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History and biology


What does the Starling call sound like?

Click here for Common Starling.mp3 file (Mp3 1.4 MB)

Or via the Birds in Backyards website (click link below) http://birdsinbackyards.net/species/Sturnus-vulgaris

When were Starlings introduced to Australia?

image source, P West
Starlings, also called Common Starlings (Sturnus vulgaris) are native to Eurasia and northern Africa. were first introduced to Australia by acclimatisation societies in the late 1850s. Wild populations are now common throughout suburban areas and cleared agricultural land across most of south-eastern Australia. They also occur in open woodlands, irrigated pasture, feedlots, mulga, mallee, reed-beds around wetlands, coastal plains, and occasionally alpine areas. They generally avoid dense woodlands and forests. The first recorded Starling in Western Australia was 1936, but they have only been successful in colonising a few small areas of south-eastern Western Australia where they are regularly controlled. Starlings are now a nationally widespread species. They inhabit Queensland, New South Wales, Victoria, South Australia, Tasmania, ACT, and small areas of south-eastern Western Australia.
 

What we know about Starling biology

Starlings will often forage among grazing animals to collect insects and insect larvae, photo T Bentz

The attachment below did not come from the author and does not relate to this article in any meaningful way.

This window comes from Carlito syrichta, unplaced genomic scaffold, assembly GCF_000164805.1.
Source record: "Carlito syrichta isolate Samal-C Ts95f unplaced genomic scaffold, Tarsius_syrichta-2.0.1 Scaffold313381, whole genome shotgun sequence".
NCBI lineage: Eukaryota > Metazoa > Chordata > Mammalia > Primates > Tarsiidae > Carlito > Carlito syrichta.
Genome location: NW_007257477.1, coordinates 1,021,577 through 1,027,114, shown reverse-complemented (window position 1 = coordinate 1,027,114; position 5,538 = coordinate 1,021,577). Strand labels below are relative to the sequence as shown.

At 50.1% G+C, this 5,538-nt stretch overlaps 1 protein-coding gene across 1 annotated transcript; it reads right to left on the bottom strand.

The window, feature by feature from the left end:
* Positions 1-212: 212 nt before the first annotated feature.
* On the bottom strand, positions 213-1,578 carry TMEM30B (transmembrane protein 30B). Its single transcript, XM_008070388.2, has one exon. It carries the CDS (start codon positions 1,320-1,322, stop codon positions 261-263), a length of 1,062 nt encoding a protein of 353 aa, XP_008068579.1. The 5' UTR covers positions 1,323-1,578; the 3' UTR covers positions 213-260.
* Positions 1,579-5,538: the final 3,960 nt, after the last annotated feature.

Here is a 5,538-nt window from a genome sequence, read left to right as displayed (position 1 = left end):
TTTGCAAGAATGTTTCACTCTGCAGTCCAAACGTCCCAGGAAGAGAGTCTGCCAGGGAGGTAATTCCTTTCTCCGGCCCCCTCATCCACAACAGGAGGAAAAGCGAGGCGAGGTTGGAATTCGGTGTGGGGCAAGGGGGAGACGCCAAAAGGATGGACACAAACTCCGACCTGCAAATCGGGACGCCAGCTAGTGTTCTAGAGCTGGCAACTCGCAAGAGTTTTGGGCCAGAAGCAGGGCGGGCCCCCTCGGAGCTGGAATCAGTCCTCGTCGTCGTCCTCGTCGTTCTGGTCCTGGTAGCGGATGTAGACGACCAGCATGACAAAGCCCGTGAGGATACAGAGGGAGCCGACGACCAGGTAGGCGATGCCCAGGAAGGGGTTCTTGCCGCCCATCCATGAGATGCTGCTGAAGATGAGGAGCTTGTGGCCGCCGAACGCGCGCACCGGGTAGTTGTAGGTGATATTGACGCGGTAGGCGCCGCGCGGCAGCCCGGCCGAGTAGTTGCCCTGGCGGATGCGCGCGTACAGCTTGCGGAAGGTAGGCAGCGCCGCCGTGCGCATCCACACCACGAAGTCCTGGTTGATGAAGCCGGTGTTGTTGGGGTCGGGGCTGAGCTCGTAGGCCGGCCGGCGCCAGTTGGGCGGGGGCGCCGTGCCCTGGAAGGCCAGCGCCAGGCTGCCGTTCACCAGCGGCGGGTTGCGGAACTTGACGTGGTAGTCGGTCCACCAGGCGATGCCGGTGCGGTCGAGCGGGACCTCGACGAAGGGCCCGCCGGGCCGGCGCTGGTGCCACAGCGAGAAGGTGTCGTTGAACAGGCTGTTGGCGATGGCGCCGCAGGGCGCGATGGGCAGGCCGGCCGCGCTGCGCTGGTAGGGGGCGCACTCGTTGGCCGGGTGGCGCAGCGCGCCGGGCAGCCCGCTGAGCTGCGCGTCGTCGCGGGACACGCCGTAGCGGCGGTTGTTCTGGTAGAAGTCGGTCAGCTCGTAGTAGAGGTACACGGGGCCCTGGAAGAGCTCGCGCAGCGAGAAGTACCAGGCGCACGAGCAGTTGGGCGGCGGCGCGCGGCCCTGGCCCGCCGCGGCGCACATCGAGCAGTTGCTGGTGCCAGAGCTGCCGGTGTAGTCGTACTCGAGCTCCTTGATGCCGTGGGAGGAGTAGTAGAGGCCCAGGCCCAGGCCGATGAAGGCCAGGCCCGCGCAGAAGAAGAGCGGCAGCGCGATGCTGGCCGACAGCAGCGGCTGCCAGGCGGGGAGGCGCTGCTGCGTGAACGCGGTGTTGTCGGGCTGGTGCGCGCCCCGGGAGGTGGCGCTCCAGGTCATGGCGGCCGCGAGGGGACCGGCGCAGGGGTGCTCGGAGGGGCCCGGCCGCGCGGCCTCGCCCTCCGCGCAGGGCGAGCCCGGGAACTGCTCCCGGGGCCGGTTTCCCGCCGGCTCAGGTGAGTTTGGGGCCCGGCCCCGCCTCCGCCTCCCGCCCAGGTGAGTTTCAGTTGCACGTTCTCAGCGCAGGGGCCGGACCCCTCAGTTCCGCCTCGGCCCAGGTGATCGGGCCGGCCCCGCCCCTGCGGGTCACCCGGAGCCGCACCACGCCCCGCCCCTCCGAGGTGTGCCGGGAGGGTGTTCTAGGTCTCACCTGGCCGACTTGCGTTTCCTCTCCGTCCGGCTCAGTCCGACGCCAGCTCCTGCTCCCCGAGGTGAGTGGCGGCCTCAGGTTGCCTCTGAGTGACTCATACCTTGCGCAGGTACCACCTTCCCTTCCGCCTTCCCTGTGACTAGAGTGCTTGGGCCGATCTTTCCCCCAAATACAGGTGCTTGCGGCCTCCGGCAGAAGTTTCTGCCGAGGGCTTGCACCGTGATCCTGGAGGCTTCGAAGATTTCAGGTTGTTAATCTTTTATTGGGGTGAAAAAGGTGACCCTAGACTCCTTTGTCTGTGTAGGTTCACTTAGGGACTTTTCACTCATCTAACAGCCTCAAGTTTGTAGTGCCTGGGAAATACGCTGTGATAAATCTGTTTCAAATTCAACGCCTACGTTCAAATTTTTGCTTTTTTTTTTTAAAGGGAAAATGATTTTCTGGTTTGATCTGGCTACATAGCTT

Starlings are one of the Worlds 100 most invasive species, and have established wild populations in many countries outside is natural range of Europe and Asia. Once introduced, Starlings are able to colonise areas quickly, including islands. Starlings are usually sedentary in Australia, avoiding large-scale migration behaviour seen in the northern hemisphere. They are ominvorous and eat a wide range of food types, ranging from insects, seeds, invertebrates, plants and fruits.  Invertebrates usually make up about half of the starling's diet. They prefer to forage in short grassy areas, often in very large flocks, taking insects distrubed by grazing animals, invertebrate larvae and herbage. Starlings will often form feeding flocks of up to 20 000 birds. Breeding usually occurs between August and December. Nesting sites are usually tree-hollows that are re-used each season. Females lay as many as three clutches of eggs in a season - usually between 4-6 blue-green coloured eggs. Incubation takes about 15 days before eggs hatch. Juveniles will remain in nests for 21-23 days before fledging. Once fledged, juveniles will often follow parents around for an extended period, forming a small family group. 
 
For more infromation about Starlings, see Online resources

For more information

 
Recent Records
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ADVICE

Use weed matting in your gardens and around fruit trees to prevent Starlings from digging through mulch and making a mess. Rodney (Tasmania).   
 
Email your top control tips to starlingscan@feralscan.org.au and we’ll display them on this website
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